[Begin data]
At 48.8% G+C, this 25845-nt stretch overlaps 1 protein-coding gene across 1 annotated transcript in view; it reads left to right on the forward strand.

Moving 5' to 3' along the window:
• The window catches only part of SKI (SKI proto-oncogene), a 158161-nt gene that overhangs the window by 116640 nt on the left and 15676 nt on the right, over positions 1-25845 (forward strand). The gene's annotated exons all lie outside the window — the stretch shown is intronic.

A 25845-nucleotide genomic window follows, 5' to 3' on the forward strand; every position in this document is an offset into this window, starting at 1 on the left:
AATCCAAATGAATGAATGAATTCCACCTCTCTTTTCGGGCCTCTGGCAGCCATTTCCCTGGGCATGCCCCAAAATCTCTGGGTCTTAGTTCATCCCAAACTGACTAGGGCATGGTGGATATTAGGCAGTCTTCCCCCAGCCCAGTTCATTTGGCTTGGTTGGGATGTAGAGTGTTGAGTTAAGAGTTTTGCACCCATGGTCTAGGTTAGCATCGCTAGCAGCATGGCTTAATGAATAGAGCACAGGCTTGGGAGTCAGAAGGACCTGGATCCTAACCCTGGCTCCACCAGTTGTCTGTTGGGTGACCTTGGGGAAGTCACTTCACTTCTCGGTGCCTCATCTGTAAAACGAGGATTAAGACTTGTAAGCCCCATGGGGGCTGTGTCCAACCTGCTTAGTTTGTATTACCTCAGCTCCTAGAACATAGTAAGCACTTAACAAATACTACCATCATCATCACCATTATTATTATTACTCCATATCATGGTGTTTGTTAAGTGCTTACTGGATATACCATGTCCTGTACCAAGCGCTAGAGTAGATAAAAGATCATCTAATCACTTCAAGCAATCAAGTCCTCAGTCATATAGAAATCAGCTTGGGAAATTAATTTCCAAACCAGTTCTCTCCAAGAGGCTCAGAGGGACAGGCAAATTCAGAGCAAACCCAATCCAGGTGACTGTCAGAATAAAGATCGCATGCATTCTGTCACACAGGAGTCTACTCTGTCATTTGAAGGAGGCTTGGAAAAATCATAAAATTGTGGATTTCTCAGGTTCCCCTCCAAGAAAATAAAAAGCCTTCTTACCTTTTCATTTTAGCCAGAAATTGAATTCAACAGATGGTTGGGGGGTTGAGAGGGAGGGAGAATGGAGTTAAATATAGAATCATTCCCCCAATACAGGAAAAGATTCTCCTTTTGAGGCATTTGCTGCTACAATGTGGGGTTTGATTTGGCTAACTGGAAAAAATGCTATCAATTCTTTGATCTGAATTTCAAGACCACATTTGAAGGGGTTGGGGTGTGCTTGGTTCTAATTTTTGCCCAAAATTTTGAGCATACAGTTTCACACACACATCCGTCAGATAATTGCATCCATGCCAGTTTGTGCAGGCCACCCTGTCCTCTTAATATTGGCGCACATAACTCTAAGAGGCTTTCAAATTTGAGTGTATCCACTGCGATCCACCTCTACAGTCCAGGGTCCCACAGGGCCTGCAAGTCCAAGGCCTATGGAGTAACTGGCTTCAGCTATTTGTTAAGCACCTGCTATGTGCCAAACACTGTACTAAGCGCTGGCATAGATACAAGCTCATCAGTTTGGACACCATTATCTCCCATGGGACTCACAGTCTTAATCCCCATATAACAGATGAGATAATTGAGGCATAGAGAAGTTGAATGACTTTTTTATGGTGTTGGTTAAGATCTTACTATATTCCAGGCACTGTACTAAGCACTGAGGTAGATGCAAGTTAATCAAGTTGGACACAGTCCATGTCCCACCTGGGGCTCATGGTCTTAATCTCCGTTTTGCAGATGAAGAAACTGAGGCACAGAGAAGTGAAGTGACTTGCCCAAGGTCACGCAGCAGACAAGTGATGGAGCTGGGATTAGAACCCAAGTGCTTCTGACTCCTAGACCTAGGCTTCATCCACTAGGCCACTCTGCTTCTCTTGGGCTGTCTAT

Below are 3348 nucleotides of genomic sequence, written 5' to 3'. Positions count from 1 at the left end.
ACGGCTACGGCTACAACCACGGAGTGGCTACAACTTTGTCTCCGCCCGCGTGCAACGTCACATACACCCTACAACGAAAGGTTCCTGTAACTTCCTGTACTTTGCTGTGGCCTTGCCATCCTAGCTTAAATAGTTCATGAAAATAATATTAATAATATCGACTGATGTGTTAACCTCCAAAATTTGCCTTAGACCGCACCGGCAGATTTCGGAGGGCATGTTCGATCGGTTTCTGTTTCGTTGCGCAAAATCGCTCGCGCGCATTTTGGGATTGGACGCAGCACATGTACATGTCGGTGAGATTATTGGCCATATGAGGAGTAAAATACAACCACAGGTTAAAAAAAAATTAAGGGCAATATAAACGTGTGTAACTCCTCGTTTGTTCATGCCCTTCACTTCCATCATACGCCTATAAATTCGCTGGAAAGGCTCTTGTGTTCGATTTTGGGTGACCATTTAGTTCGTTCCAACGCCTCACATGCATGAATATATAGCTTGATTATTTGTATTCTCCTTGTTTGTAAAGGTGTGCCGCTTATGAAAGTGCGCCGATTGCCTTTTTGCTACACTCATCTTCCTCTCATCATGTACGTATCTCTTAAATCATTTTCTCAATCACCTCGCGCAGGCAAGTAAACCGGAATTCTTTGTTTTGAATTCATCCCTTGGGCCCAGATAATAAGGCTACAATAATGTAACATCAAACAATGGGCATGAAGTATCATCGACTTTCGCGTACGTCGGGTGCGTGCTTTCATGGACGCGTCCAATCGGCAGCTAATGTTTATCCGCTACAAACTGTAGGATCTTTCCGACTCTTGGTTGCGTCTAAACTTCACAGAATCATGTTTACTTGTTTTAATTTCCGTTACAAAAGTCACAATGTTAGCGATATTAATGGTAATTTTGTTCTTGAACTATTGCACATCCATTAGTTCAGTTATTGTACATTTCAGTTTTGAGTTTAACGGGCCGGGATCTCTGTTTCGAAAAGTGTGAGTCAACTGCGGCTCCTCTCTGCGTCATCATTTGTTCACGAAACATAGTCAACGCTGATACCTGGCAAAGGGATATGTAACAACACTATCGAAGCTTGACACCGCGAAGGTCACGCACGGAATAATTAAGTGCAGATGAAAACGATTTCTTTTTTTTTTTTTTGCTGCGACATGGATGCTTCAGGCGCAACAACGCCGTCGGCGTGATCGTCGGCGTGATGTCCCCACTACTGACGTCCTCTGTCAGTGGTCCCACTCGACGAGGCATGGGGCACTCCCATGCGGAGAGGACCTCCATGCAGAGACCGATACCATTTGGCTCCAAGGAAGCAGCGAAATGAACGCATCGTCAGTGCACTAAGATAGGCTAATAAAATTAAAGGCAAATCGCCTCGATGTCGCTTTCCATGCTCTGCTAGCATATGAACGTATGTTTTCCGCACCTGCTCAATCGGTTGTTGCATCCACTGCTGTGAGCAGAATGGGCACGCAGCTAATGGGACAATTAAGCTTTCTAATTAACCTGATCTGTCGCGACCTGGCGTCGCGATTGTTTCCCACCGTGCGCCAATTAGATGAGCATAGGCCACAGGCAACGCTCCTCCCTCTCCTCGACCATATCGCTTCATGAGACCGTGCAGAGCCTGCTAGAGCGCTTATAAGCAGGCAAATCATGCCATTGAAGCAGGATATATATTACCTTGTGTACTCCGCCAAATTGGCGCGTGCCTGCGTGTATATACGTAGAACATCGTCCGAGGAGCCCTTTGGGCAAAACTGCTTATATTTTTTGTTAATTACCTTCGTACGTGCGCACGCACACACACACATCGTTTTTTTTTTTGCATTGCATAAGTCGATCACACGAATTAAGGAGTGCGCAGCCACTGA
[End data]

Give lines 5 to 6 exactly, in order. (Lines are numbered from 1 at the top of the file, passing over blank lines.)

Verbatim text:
AATCCAAATGAATGAATGAATTCCACCTCTCTTTTCGGGCCTCTGGCAGCCATTTCCCTGGGCATGCCCCAAAATCTCTGGGTCTTAGTTCATCCCAAACTGACTAGGGCATGGTGGATATTAGGCAGTCTTCCCCCAGCCCAGTTCATTTGGCTTGGTTGGGATGTAGAGTGTTGAGTTAAGAGTTTTGCACCCATGGTCTAGGTTAGCATCGCTAGCAGCATGGCTTAATGAATAGAGCACAGGCTTGGGAGTCAGAAGGACCTGGATCCTAACCCTGGCTCCACCAGTTGTCTGTTGGGTGACCTTGGGGAAGTCACTTCACTTCTCGGTGCCTCATCTGTAAAACGAGGATTAAGACTTGTAAGCCCCATGGGGGCTGTGTCCAACCTGCTTAGTTTGTATTACCTCAGCTCCTAGAACATAGTAAGCACTTAACAAATACTACCATCATCATCACCATTATTATTATTACTCCATATCATGGTGTTTGTTAAGTGCTTACTGGATATACCATGTCCTGTACCAAGCGCTAGAGTAGATAAAAGATCATCTAATCACTTCAAGCAATCAAGTCCTCAGTCATATAGAAATCAGCTTGGGAAATTAATTTCCAAACCAGTTCTCTCCAAGAGGCTCAGAGGGACAGGCAAATTCAGAGCAAACCCAATCCAGGTGACTGTCAGAATAAAGATCGCATGCATTCTGTCACACAGGAGTCTACTCTGTCATTTGAAGGAGGCTTGGAAAAATCATAAAATTGTGGATTTCTCAGGTTCCCCTCCAAGAAAATAAAAAGCCTTCTTACCTTTTCATTTTAGCCAGAAATTGAATTCAACAGATGGTTGGGGGGTTGAGAGGGAGGGAGAATGGAGTTAAATATAGAATCATTCCCCCAATACAGGAAAAGATTCTCCTTTTGAGGCATTTGCTGCTACAATGTGGGGTTTGATTTGGCTAACTGGAAAAAATGCTATCAATTCTTTGATCTGAATTTCAAGACCACATTTGAAGGGGTTGGGGTGTGCTTGGTTCTAATTTTTGCCCAAAATTTTGAGCATACAGTTTCACACACACATCCGTCAGATAATTGCATCCATGCCAGTTTGTGCAGGCCACCCTGTCCTCTTAATATTGGCGCACATAACTCTAAGAGGCTTTCAAATTTGAGTGTATCCACTGCGATCCACCTCTACAGTCCAGGGTCCCACAGGGCCTGCAAGTCCAAGGCCTATGGAGTAACTGGCTTCAGCTATTTGTTAAGCACCTGCTATGTGCCAAACACTGTACTAAGCGCTGGCATAGATACAAGCTCATCAGTTTGGACACCATTATCTCCCATGGGACTCACAGTCTTAATCCCCATATAACAGATGAGATAATTGAGGCATAGAGAAGTTGAATGACTTTTTTATGGTGTTGGTTAAGATCTTACTATATTCCAGGCACTGTACTAAGCACTGAGGTAGATGCAAGTTAATCAAGTTGGACACAGTCCATGTCCCACCTGGGGCTCATGGTCTTAATCTCCGTTTTGCAGATGAAGAAACTGAGGCACAGAGAAGTGAAGTGACTTGCCCAAGGTCACGCAGCAGACAAGTGATGGAGCTGGGATTAGAACCCAAGTGCTTCTGACTCCTAGACCTAGGCTTCATCCACTAGGCCACTCTGCTTCTCTTGGGCTGTCTAT

Below are 3348 nucleotides of genomic sequence, written 5' to 3'. Positions count from 1 at the left end.